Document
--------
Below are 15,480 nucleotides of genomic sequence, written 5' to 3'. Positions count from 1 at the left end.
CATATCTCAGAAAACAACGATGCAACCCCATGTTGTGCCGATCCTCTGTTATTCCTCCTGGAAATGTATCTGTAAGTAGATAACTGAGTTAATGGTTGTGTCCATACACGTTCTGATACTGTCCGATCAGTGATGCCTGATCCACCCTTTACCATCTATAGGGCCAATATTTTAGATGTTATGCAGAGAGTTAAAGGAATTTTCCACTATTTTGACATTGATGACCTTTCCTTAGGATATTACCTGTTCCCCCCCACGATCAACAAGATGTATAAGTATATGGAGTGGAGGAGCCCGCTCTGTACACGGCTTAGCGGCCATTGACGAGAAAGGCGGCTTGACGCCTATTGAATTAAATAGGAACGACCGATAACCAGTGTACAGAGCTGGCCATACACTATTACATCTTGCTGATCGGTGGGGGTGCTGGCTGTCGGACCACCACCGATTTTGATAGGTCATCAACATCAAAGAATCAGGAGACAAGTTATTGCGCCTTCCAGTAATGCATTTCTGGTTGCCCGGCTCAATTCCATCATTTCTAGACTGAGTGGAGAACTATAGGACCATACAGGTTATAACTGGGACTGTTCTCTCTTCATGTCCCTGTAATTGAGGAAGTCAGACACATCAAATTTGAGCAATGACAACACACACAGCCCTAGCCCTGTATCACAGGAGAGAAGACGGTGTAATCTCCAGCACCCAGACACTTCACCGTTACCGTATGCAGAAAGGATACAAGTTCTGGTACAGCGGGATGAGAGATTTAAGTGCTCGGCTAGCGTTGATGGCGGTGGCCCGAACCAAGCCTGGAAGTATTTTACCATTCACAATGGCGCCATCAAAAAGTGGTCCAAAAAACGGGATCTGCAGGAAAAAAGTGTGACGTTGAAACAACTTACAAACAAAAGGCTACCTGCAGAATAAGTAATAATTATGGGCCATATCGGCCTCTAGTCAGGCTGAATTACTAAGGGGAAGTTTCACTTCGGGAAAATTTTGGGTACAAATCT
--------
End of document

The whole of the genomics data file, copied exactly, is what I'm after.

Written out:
Below are 15,480 nucleotides of genomic sequence, written 5' to 3'. Positions count from 1 at the left end.
CATATCTCAGAAAACAACGATGCAACCCCATGTTGTGCCGATCCTCTGTTATTCCTCCTGGAAATGTATCTGTAAGTAGATAACTGAGTTAATGGTTGTGTCCATACACGTTCTGATACTGTCCGATCAGTGATGCCTGATCCACCCTTTACCATCTATAGGGCCAATATTTTAGATGTTATGCAGAGAGTTAAAGGAATTTTCCACTATTTTGACATTGATGACCTTTCCTTAGGATATTACCTGTTCCCCCCCACGATCAACAAGATGTATAAGTATATGGAGTGGAGGAGCCCGCTCTGTACACGGCTTAGCGGCCATTGACGAGAAAGGCGGCTTGACGCCTATTGAATTAAATAGGAACGACCGATAACCAGTGTACAGAGCTGGCCATACACTATTACATCTTGCTGATCGGTGGGGGTGCTGGCTGTCGGACCACCACCGATTTTGATAGGTCATCAACATCAAAGAATCAGGAGACAAGTTATTGCGCCTTCCAGTAATGCATTTCTGGTTGCCCGGCTCAATTCCATCATTTCTAGACTGAGTGGAGAACTATAGGACCATACAGGTTATAACTGGGACTGTTCTCTCTTCATGTCCCTGTAATTGAGGAAGTCAGACACATCAAATTTGAGCAATGACAACACACACAGCCCTAGCCCTGTATCACAGGAGAGAAGACGGTGTAATCTCCAGCACCCAGACACTTCACCGTTACCGTATGCAGAAAGGATACAAGTTCTGGTACAGCGGGATGAGAGATTTAAGTGCTCGGCTAGCGTTGATGGCGGTGGCCCGAACCAAGCCTGGAAGTATTTTACCATTCACAATGGCGCCATCAAAAAGTGGTCCAAAAAACGGGATCTGCAGGAAAAAAGTGTGACGTTGAAACAACTTACAAACAAAAGGCTACCTGCAGAATAAGTAATAATTATGGGCCATATCGGCCTCTAGTCAGGCTGAATTACTAAGGGGAAGTTTCACTTCGGGAAAATTTTGGGTACAAATCT